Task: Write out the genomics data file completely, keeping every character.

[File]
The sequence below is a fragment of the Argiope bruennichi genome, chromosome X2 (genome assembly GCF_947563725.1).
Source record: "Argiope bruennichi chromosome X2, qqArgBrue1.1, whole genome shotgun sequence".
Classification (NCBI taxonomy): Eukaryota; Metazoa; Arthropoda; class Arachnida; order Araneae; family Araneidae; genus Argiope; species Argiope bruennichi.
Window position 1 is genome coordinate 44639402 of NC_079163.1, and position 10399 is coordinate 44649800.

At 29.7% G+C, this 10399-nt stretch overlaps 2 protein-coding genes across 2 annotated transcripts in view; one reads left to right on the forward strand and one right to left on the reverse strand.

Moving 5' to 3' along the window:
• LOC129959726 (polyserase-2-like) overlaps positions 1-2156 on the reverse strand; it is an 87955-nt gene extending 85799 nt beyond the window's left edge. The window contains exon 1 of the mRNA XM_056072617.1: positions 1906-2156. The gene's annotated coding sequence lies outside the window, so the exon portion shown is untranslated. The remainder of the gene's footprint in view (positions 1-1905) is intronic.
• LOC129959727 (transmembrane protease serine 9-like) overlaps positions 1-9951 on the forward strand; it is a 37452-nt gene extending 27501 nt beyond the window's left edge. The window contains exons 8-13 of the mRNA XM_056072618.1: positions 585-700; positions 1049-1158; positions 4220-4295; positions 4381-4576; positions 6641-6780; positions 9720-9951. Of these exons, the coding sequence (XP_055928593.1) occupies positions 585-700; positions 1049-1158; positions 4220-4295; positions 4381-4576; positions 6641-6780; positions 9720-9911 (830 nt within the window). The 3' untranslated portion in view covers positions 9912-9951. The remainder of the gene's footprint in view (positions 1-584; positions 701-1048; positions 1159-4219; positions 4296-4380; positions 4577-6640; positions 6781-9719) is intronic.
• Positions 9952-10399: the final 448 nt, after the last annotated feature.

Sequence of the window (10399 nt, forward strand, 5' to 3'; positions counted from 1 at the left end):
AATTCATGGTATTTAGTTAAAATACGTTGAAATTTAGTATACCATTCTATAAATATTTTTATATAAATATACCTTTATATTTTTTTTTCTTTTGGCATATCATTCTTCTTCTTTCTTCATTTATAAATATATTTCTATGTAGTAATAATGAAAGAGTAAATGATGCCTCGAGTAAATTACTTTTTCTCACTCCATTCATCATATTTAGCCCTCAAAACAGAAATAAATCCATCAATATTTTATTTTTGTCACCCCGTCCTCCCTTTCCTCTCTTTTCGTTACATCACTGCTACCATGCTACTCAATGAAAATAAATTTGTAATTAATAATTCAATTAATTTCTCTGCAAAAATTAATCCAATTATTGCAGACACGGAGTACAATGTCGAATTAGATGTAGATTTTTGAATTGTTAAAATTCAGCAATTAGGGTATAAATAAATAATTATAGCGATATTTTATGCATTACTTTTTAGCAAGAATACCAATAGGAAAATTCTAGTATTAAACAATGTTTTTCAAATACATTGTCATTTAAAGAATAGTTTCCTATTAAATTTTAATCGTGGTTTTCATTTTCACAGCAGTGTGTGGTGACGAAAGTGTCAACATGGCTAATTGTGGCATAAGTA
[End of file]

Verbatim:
The sequence below is a fragment of the Argiope bruennichi genome, chromosome X2 (genome assembly GCF_947563725.1).
Source record: "Argiope bruennichi chromosome X2, qqArgBrue1.1, whole genome shotgun sequence".
Classification (NCBI taxonomy): Eukaryota; Metazoa; Arthropoda; class Arachnida; order Araneae; family Araneidae; genus Argiope; species Argiope bruennichi.
Window position 1 is genome coordinate 44639402 of NC_079163.1, and position 10399 is coordinate 44649800.

At 29.7% G+C, this 10399-nt stretch overlaps 2 protein-coding genes across 2 annotated transcripts in view; one reads left to right on the forward strand and one right to left on the reverse strand.

Moving 5' to 3' along the window:
• LOC129959726 (polyserase-2-like) overlaps positions 1-2156 on the reverse strand; it is an 87955-nt gene extending 85799 nt beyond the window's left edge. The window contains exon 1 of the mRNA XM_056072617.1: positions 1906-2156. The gene's annotated coding sequence lies outside the window, so the exon portion shown is untranslated. The remainder of the gene's footprint in view (positions 1-1905) is intronic.
• LOC129959727 (transmembrane protease serine 9-like) overlaps positions 1-9951 on the forward strand; it is a 37452-nt gene extending 27501 nt beyond the window's left edge. The window contains exons 8-13 of the mRNA XM_056072618.1: positions 585-700; positions 1049-1158; positions 4220-4295; positions 4381-4576; positions 6641-6780; positions 9720-9951. Of these exons, the coding sequence (XP_055928593.1) occupies positions 585-700; positions 1049-1158; positions 4220-4295; positions 4381-4576; positions 6641-6780; positions 9720-9911 (830 nt within the window). The 3' untranslated portion in view covers positions 9912-9951. The remainder of the gene's footprint in view (positions 1-584; positions 701-1048; positions 1159-4219; positions 4296-4380; positions 4577-6640; positions 6781-9719) is intronic.
• Positions 9952-10399: the final 448 nt, after the last annotated feature.

Sequence of the window (10399 nt, forward strand, 5' to 3'; positions counted from 1 at the left end):
AATTCATGGTATTTAGTTAAAATACGTTGAAATTTAGTATACCATTCTATAAATATTTTTATATAAATATACCTTTATATTTTTTTTTCTTTTGGCATATCATTCTTCTTCTTTCTTCATTTATAAATATATTTCTATGTAGTAATAATGAAAGAGTAAATGATGCCTCGAGTAAATTACTTTTTCTCACTCCATTCATCATATTTAGCCCTCAAAACAGAAATAAATCCATCAATATTTTATTTTTGTCACCCCGTCCTCCCTTTCCTCTCTTTTCGTTACATCACTGCTACCATGCTACTCAATGAAAATAAATTTGTAATTAATAATTCAATTAATTTCTCTGCAAAAATTAATCCAATTATTGCAGACACGGAGTACAATGTCGAATTAGATGTAGATTTTTGAATTGTTAAAATTCAGCAATTAGGGTATAAATAAATAATTATAGCGATATTTTATGCATTACTTTTTAGCAAGAATACCAATAGGAAAATTCTAGTATTAAACAATGTTTTTCAAATACATTGTCATTTAAAGAATAGTTTCCTATTAAATTTTAATCGTGGTTTTCATTTTCACAGCAGTGTGTGGTGACGAAAGTGTCAACATGGCTAATTGTGGCATAAGTA